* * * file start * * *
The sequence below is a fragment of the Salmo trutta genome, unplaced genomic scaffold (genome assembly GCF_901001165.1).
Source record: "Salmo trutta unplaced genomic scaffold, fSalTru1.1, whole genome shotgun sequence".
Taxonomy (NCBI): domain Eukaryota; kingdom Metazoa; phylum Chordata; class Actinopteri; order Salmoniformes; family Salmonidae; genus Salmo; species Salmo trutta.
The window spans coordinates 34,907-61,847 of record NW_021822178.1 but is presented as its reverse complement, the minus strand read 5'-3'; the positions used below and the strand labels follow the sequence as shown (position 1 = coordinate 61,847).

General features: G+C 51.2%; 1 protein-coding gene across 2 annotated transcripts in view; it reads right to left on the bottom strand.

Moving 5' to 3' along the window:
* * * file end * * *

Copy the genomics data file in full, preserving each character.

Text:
The sequence below is a fragment of the Salmo trutta genome, unplaced genomic scaffold (genome assembly GCF_901001165.1).
Source record: "Salmo trutta unplaced genomic scaffold, fSalTru1.1, whole genome shotgun sequence".
Taxonomy (NCBI): domain Eukaryota; kingdom Metazoa; phylum Chordata; class Actinopteri; order Salmoniformes; family Salmonidae; genus Salmo; species Salmo trutta.
The window spans coordinates 34,907-61,847 of record NW_021822178.1 but is presented as its reverse complement, the minus strand read 5'-3'; the positions used below and the strand labels follow the sequence as shown (position 1 = coordinate 61,847).

General features: G+C 51.2%; 1 protein-coding gene across 2 annotated transcripts in view; it reads right to left on the bottom strand.

Moving 5' to 3' along the window: